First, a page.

Funeral arrangements were still being contemplated at the time of publishing. 

Comments

  1. Kirk Coker Reply

    Coach Stanton was certainly a tough, detail oriented individual. LOL…my experience as a offensive scout team player was a little different from my defensive teammates. Heaven forbid us scout teamers executing successfully against the 1st team D…I have fond memories mimicking Jim Kelly/Mark Richt of Miami; Dan Marino of Pitt, and Wayne Peace of UF…My deepest condolences to his family. God bless.

    • Jerry Kutz Reply

      I can only imagine what that must have been like!

  2. Chuck Newcomer Reply

    Great article. Several items I was unaware of, so I learned some more FSU history, which I love. But it also raised a big question. First I recall that following the 1983 season where FSU had gone 7-5 and had one of the worst defenses in the country (allowed 28pts/gm; 38ydsTO/game), Statnon was interviewed by the press and asked how it was that FSU had gone from the #1 ranked defense in 1980 to the second worst FSU defense in school history by 1983? Jack replied to the effect that “Bobby takes the best recruits for the offense.” That led to Stanton’s leaving and what some have suggested was the only time Bobby openly fired an assistant. Bill McGrotha’s book, “SEMINOLES! The First Forty Years” covers it gently, but makes it clear that Bobby was not satisfied, which led to hiring Mickey. No doubt the passing of Jack is not the time to overly focus on negatives, but a full accounting would seem to require some reference to all of the Stanton years at FSU. FSU and Bobby’s reputation grew from the ’81-’83 seasons. Those were the “Murder’s Row” and “Octoberfest years”. The years where FSU became known as the team that would play anyone, anywhere, at anytime. Jack resume diminished.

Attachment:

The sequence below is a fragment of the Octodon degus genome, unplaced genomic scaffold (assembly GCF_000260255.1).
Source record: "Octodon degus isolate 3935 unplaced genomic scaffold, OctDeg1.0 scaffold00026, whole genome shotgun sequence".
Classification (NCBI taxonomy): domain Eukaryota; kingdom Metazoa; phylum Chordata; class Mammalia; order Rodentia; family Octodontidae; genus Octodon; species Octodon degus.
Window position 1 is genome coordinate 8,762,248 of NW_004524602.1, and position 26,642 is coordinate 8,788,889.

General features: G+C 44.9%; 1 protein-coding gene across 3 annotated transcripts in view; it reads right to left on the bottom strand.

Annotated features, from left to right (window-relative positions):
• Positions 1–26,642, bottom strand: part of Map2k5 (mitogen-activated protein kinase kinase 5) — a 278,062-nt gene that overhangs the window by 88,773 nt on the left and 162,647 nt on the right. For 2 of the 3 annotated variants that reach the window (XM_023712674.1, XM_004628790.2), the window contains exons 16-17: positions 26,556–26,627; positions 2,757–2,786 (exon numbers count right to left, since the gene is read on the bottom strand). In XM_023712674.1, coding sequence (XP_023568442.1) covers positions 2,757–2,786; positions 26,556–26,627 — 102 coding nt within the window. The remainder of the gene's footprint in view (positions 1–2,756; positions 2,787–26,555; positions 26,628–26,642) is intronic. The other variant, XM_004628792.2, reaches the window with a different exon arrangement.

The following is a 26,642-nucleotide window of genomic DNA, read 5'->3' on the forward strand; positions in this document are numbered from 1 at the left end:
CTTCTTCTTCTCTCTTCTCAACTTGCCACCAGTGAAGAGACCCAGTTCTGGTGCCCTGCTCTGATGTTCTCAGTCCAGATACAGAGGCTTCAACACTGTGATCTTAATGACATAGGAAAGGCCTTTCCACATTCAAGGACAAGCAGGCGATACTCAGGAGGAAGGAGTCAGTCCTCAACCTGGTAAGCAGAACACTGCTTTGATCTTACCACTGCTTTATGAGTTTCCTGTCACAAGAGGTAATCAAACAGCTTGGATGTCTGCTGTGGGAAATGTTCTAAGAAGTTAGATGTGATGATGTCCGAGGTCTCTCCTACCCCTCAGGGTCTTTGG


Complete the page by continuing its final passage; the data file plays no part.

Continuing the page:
Obviously it was surprising (to me) to learn that the Bowdens and Stantons remained neighbors and friends.

    • Jerry Kutz Reply

      As you noted, the story was a tribute to the great work Jack did in helping jump start the Bowden era.
      The pinnacle season was 1980 which was probably impossible to duplicate when almost that whole defensive unit — defensive backs Butler, Jones and Bonasorte, linebackers Piurowski and Herring and linemen Simmons, Futch and Macek — graduated.
      Those guys had played together four years and routinely spent hours in the film room and practice fields soaking in all kinds of schemes.